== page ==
Vinnsind History, Family Crest & Coats of Arms

Vinnsind is a name of ancient Norman origin. It arrived in England with the Norman Conquest of 1066. The Vinnsind family lived in Leicestershire. Their name, however, is a reference to St. Vincent-de-Cramenil, Normandy, the family's place of residence prior to the Norman Conquest of England in 1066.

Early Origins of the Vinnsind family

The surname Vinnsind was first found in Leicestershire where they held a family seat from early times at Swinford. They were originally from St. Vincent-de-Cramenil in Le Havre in Normandy. Today, Swinford is a village and civil parish in the Harborough district

"The family of Vincent descend from Miles Vincent, owner of the lands at Swinford in the county of Leicester, in the tenth of Edward II." [1]

Exploration of the Hundredorum Rolls of 1273 discovered: Roger Vincent in Berkshire; and Richard filius Vincent in Huntingdonshire. [2] Kirby's Quest listed Vincent atte More in Somerset, 1 Edward III (during the first year of King Edward III's reign.) [3] Later the Yorkshire Poll Tax Rolls of 1379 listed Johannes Vynsand. [2]

Early History of the Vinnsind family

This web page shows only a small excerpt of our Vinnsind research. Another 85 words (6 lines of text) covering the years 1584, 1626, 1584, 1618, 1591, 1646, 1639, 1697, 1662, 1634, 1678, 1638, 1617 and 1761 are included under the topic Early Vinnsind History in all our PDF Extended History products and printed products wherever possible.

Vinnsind Spelling Variations

Endless spelling variations are a prevailing characteristic of Norman surnames. Old and Middle English lacked any definite spelling rules, and the introduction of Norman French added an unfamiliar ingredient to the English linguistic stew. French and Latin, the languages of the court, also influenced spellings. Finally, Medieval scribes generally spelled words according to how they sounded, so one person was often referred to by different spellings in different documents. The name has been spelled Vincent, Vinsant, Vinsen, Vincer and others.

Early Notables of the Vinnsind family (pre 1700)

Outstanding amongst the family at this time was Augustine Vince (1584?-1626), English herald, born presumably at Wellingborough, Northamptonshire, about 1584, the third and youngest son of William Vincent (d. 1618) and his wife Elizabeth. [4] John Vincent (1591-1646), was nominated by the committee of the Westminster Assembly to the rectory of Sedgefield, Durham; and his son, Nathaniel Vincent (1639?-1697), was an English nonconformist minister from Cornwall, ejected in 1662 and several times imprisoned. Thomas Vincent (1634-1678), was...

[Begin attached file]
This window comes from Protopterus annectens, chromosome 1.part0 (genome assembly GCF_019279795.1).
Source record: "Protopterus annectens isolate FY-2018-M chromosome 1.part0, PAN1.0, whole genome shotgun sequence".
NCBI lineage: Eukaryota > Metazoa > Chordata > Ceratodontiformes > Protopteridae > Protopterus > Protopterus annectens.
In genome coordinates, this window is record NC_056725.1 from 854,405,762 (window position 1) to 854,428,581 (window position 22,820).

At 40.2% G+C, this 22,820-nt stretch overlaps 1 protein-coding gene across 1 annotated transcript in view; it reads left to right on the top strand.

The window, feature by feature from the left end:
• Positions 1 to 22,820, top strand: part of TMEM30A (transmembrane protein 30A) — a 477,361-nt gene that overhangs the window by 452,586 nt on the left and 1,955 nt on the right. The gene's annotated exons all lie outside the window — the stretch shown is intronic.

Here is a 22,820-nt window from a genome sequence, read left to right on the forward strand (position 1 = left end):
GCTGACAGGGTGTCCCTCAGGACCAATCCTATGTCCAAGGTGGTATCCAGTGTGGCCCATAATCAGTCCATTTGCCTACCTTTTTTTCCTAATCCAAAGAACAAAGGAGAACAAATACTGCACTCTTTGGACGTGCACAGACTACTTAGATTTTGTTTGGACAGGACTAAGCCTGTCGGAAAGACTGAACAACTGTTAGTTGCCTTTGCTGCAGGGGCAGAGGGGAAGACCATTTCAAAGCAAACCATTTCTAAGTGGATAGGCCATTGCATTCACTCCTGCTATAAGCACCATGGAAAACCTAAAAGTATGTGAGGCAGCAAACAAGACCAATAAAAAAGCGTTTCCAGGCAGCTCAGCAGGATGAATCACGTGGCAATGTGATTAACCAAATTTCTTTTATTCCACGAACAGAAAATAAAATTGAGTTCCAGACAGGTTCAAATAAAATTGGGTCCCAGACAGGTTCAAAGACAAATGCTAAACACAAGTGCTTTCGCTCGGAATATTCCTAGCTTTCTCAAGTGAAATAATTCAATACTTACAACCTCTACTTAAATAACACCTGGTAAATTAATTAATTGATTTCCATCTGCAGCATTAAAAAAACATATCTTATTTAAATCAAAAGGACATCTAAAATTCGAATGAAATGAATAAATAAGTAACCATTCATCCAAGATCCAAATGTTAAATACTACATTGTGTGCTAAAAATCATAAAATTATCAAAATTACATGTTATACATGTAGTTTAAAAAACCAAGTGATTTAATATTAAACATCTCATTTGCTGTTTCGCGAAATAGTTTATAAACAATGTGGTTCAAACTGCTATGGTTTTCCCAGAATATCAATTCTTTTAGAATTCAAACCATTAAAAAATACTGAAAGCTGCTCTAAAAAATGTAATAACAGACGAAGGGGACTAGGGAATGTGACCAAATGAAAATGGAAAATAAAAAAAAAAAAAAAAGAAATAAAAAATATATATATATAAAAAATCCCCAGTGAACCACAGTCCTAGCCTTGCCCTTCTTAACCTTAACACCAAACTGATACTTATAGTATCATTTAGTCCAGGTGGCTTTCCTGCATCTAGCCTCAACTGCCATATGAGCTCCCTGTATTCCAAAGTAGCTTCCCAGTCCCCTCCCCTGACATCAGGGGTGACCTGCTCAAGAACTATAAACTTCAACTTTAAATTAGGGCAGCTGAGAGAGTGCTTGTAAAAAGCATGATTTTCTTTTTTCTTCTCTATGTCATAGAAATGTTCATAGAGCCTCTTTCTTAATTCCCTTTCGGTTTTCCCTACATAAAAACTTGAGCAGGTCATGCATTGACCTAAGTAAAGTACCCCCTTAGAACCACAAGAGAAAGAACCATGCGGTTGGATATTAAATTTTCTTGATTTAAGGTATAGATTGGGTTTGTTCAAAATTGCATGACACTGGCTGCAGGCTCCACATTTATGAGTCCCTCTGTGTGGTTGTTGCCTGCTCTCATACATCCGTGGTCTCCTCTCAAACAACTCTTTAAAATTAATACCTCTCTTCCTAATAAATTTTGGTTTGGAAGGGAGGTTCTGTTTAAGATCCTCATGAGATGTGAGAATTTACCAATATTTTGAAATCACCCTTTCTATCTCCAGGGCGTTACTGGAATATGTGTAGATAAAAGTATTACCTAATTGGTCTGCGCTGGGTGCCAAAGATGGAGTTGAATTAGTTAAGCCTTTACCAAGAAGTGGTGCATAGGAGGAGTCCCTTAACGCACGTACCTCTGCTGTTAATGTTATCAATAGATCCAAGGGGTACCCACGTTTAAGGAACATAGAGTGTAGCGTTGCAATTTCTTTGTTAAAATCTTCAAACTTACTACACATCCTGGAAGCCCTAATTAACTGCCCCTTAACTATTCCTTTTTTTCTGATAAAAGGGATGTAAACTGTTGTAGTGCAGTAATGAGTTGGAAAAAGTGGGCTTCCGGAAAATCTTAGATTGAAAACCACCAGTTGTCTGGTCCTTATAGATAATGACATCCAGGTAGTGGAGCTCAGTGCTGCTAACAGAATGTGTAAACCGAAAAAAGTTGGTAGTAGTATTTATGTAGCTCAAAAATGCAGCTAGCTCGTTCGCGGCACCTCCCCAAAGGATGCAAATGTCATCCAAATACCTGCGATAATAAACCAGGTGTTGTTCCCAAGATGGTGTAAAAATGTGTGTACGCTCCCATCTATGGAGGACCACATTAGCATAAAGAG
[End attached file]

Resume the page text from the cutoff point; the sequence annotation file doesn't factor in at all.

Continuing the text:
Another 74 words (5 lines of text) are included under the topic Early Vinnsind Notables in all our PDF Extended History products and printed products wherever possible.

Ireland Migration of the Vinnsind family to Ireland

Some of the Vinnsind family moved to Ireland, but this topic is not covered in this excerpt.
Another 37 words (3 lines of text) about their life in Ireland is included in all our PDF Extended History products and printed products wherever possible.

Migration of the Vinnsind family

To escape the political and religious persecution within England at the time, many English families left for the various British colonies abroad. The voyage was extremely difficult, though, and the cramped, dank ships caused many to arrive in the New World diseased and starving. But for those who made it, the trip was most often worth it. Many of the families who arrived went on to make valuable contributions to the emerging nations of Canada and the United States. An inquiry into the early roots of North American families reveals a number of immigrants bearing the name Vinnsind or a variant listed above: Adrian Vincent settled in New England in 1633; Henry Vincent settled in Virginia in 1635; John Vincent settled in Jamaica in 1663; John Vincent settled in Maryland in 1726.



The Vinnsind Motto +

The motto was originally a war cry or slogan. Mottoes first began to be shown with arms in the 14th and 15th centuries, but were not in general use until the 17th century. Thus the oldest coats of arms generally do not include a motto. Mottoes seldom form part of the grant of arms: Under most heraldic authorities, a motto is an optional component of the coat of arms, and can be added to or changed at will; many families have chosen not to display a motto.

Motto: Vincenti dabitur
Motto Translation: It shall be given to the conqueror.


  1. ^ Shirley, Evelyn Philip, The Noble and Gentle Men of England; The Arms and Descents. Westminster: John Bower Nichols and Sons, 1866, Print.
  2. ^ Bardsley, C.W, A Dictionary of English and Welsh Surnames: With Special American Instances. Wiltshire: Heraldry Today, 1901. Print. (ISBN 0-900455-44-6)
  3. ^ Dickinson, F.H., Kirby's Quest for Somerset of 16th of Edward the 3rd London: Harrison and Sons, Printers in Ordinary to Her Majesty, St, Martin's Lane, 1889. Print.
  4. ^ Smith, George (ed), Dictionary of National Biography. London: Smith, Elder & Co., 1885-1900. Print


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